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Category: Language

Superfluity
Whenever I buy a new product, I feel proud of the English language. The instruction booklet usually contains multiple translations in different languages, and the English version is almost always the shortest. My native language takes the least time and space to communicate, and I count that as a good thing.

It is in that spirit of pride, then, that I write this. At least, that is how I hope others will take it — and not as the obsessive ravings of a control freak. Either way, I have a couple of suggestions about superfluous words that might be helpful to others (or in the alternative, annoy them).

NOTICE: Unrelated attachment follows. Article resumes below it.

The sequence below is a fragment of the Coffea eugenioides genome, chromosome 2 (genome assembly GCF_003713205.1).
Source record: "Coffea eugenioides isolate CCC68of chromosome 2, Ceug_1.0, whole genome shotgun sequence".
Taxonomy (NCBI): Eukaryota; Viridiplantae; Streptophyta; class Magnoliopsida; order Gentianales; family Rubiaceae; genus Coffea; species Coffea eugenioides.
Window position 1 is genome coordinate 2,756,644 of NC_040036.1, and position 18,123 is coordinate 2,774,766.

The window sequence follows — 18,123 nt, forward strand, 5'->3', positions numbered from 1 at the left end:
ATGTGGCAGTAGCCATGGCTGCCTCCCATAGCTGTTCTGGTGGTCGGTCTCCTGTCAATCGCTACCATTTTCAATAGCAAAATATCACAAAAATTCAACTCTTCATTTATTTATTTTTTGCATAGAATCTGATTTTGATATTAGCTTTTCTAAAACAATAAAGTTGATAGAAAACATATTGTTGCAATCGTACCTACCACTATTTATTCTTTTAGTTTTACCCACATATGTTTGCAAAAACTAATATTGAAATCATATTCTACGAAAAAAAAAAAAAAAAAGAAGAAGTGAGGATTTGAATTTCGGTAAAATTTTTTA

Can we stop using the phrase “tuna fish”? Why not just tuna? There are no tuna land animals that might gum up our understanding, and no tuna birds to blur clarity. “Tuna” is sufficient; “tuna fish” can go fish.

I’d also like to stop hearing the phrases “focus in” (as in focus in on brevity) and “reduce down” (as in reduce down to a bare minimum of words). The “in” and the “down” are redundant (but not re-redundant).

And then, there is “unique.” I'm sure you already know this, but I just can't take the risk. Unique is a word that shuns modifiers because they are rarely necessary. If something is unique, it is one-of-a-kind. It can’t be extremely one-of-a-kind or really, really one-of-a-kind or incredibly one-of-a-kind. It’s unique, period. I suppose it could be truly unique (as distinguished from falsely unique) or even broadly unique (unique in a number of categories), but even those modifiers seem suspect. Unique is unique and nothing more.